How to Deal with a Declaration of Undesirability in SA

What you need to know about being declared an undesirable person (South Africa)

If you have made South Africa your home, whether for a few years or with the intention to stay permanently, one of the worst (immigration) nightmares is being declared an undesirable person. We understand the fears related to this topic and aim to give some understanding to the topic, ways of avoiding being declared undesirable and what to do to uplift a declaration of undesirability.

First, some key information on the declaration as an undesirable person:

  • In the majority of cases we experience, the declaration of undesirability is issued at the airport, to a person leaving South Africa after the expiry of their visa.
  • A person will be declared undesirable for 12 months for overstaying up to 30 days and for five years, for overstaying for more than 30 days.
  • A person who is declared undesirable cannot enter South Africa, obtain a visa or apply for permanent residence.
  • The status of undesirability is also often referred to as being on the “V-List” or “Ban List”.

Avoiding a declaration of undesirability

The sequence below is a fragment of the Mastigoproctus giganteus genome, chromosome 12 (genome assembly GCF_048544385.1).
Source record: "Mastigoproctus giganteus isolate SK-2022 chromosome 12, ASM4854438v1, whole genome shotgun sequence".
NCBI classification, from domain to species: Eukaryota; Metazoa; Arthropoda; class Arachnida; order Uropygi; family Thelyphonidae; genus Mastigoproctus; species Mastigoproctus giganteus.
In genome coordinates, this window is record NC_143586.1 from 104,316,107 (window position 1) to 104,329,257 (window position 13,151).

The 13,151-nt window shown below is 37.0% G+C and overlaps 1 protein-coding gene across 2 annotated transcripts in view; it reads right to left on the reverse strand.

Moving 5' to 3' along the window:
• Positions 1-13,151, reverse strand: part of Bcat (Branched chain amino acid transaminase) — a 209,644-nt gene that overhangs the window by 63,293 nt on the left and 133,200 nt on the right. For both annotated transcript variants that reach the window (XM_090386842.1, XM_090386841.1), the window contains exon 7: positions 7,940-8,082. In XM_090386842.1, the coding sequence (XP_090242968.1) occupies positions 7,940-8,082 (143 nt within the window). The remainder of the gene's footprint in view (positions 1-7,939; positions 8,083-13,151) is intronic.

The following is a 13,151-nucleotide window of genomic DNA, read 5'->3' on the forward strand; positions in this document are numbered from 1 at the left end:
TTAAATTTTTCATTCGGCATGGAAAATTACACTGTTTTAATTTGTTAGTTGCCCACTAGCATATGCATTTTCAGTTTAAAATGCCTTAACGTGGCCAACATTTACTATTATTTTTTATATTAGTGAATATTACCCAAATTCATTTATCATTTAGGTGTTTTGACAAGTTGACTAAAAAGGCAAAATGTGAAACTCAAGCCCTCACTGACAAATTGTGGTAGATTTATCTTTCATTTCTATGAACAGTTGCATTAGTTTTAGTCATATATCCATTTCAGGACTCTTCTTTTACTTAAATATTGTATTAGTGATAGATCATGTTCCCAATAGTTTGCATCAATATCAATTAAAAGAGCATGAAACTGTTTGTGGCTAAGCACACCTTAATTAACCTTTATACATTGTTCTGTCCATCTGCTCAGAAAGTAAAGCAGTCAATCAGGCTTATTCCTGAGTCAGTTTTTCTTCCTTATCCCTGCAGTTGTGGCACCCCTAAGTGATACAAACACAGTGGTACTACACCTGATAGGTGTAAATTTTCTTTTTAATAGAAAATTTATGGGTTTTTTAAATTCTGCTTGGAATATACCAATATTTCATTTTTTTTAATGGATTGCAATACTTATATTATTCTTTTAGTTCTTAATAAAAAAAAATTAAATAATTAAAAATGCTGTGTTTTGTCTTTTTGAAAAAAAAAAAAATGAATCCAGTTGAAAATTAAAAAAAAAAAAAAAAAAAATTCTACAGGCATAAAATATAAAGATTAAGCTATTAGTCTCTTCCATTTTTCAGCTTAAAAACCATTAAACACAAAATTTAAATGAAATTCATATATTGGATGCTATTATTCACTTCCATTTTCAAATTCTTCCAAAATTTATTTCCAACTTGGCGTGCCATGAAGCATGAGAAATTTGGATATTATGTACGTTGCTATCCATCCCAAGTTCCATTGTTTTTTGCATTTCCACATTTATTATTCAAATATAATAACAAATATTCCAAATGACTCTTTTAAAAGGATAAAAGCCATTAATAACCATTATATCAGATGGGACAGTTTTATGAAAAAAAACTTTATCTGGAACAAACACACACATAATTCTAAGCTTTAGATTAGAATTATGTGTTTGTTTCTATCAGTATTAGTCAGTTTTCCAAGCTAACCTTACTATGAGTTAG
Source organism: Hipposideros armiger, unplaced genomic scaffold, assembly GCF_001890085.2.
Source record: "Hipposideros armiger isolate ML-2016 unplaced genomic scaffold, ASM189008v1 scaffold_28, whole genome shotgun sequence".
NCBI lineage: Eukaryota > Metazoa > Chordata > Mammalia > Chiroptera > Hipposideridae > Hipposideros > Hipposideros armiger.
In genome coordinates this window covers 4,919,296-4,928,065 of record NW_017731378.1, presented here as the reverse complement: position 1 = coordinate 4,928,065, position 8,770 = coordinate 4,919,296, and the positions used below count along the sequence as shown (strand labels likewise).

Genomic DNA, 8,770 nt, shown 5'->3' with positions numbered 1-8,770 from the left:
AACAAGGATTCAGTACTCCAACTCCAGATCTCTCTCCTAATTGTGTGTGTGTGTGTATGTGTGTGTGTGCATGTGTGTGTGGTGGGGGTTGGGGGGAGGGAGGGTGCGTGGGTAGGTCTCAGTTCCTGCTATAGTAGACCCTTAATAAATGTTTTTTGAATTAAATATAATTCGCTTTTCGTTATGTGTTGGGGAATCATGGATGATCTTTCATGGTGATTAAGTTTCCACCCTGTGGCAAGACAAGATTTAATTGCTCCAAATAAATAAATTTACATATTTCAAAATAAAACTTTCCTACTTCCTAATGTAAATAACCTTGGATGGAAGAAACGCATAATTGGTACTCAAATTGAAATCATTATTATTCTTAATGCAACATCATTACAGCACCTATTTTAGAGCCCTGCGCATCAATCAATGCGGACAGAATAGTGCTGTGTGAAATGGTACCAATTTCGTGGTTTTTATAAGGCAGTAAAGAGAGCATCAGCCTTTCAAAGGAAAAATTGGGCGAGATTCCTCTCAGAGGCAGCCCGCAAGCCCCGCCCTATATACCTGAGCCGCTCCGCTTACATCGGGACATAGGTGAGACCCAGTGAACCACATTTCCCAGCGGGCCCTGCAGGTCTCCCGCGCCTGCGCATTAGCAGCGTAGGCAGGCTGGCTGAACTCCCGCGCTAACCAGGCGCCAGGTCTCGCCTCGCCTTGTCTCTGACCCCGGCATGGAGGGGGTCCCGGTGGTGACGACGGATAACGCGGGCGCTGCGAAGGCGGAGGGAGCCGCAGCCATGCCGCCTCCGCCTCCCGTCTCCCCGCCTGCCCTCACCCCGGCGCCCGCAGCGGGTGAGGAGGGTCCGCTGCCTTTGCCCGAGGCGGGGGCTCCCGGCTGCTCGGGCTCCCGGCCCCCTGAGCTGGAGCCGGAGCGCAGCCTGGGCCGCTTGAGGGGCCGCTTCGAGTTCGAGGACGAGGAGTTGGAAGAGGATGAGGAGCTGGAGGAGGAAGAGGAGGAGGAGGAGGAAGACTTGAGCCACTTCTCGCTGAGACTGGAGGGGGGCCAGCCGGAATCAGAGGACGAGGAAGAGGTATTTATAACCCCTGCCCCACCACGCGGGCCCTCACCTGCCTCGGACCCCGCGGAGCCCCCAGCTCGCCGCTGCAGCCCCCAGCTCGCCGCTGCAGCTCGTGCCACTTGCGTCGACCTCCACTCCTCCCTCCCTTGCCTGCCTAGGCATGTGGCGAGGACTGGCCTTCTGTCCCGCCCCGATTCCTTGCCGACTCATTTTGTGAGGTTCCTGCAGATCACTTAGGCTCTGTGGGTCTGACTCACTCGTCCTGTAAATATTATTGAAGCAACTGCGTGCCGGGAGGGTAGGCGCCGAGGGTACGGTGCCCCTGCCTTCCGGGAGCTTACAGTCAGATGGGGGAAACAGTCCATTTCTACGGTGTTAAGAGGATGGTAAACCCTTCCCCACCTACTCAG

The key to avoiding putting yourself at risk of a declaration of undesirability is being aware of the expiry date of your visa. At IBN, after assisting with an application, we will continue to keep track of the expiry date and will send a reminder that a renewal will be required well in advance, to allow for the preparation, submission and processing of the application.

If you are a frequent traveler, for leisure or business, and usually obtain a 90-day stamp on arrival, it remains important to check the date the official has noted on the entry stamp, as we have experienced officials issuing less than 90 days from time to time and this can catch you off-guard if you have been planning to stay in South Africa for the full 90 days.

When we receive a call or email from a person who has noticed that they have overstayed their visa, our response is to seek swift, but thought-through action. Depending on the individual situation, we have assisted clients in legalising their immigration status from within South Africa or by providing a letter, to explain the reasons for overstaying to the airport officials upon leaving the country and advising the client of the supporting documents to carry with them to the airport, which may avoid a declaration of undesirability.

How to uplift a declaration of undesirability

Should you be declared undesirably, which in some cases may be unavoidable, this is no reason to panic. The good news is that the status can be uplifted and IBN has a good success rate with such applications.

There are two routes to consider: either an appeal, where the declaration of undesirability was legally wrong, or an application showing a good cause for overstaying.